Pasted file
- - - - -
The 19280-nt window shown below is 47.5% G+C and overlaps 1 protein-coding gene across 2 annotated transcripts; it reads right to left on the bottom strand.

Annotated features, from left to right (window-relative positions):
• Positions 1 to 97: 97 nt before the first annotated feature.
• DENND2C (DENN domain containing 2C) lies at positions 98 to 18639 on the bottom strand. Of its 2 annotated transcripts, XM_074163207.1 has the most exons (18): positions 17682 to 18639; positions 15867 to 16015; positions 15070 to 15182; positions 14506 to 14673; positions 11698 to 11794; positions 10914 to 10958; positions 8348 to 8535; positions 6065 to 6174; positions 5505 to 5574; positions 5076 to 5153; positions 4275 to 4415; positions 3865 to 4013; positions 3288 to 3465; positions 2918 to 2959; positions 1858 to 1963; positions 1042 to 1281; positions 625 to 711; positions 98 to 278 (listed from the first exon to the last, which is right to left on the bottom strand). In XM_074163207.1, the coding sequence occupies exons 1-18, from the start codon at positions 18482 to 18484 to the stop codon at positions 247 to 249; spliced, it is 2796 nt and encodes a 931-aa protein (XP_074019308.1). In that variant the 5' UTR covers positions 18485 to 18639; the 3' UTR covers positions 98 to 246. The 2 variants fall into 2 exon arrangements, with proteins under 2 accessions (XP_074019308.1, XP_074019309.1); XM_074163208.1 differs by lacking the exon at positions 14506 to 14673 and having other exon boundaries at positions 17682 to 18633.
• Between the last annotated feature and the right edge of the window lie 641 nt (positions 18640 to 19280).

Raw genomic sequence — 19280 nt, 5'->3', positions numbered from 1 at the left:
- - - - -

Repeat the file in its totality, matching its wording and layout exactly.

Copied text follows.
The 19280-nt window shown below is 47.5% G+C and overlaps 1 protein-coding gene across 2 annotated transcripts; it reads right to left on the bottom strand.

Annotated features, from left to right (window-relative positions):
• Positions 1 to 97: 97 nt before the first annotated feature.
• DENND2C (DENN domain containing 2C) lies at positions 98 to 18639 on the bottom strand. Of its 2 annotated transcripts, XM_074163207.1 has the most exons (18): positions 17682 to 18639; positions 15867 to 16015; positions 15070 to 15182; positions 14506 to 14673; positions 11698 to 11794; positions 10914 to 10958; positions 8348 to 8535; positions 6065 to 6174; positions 5505 to 5574; positions 5076 to 5153; positions 4275 to 4415; positions 3865 to 4013; positions 3288 to 3465; positions 2918 to 2959; positions 1858 to 1963; positions 1042 to 1281; positions 625 to 711; positions 98 to 278 (listed from the first exon to the last, which is right to left on the bottom strand). In XM_074163207.1, the coding sequence occupies exons 1-18, from the start codon at positions 18482 to 18484 to the stop codon at positions 247 to 249; spliced, it is 2796 nt and encodes a 931-aa protein (XP_074019308.1). In that variant the 5' UTR covers positions 18485 to 18639; the 3' UTR covers positions 98 to 246. The 2 variants fall into 2 exon arrangements, with proteins under 2 accessions (XP_074019308.1, XP_074019309.1); XM_074163208.1 differs by lacking the exon at positions 14506 to 14673 and having other exon boundaries at positions 17682 to 18633.
• Between the last annotated feature and the right edge of the window lie 641 nt (positions 18640 to 19280).

Raw genomic sequence — 19280 nt, 5'->3', positions numbered from 1 at the left: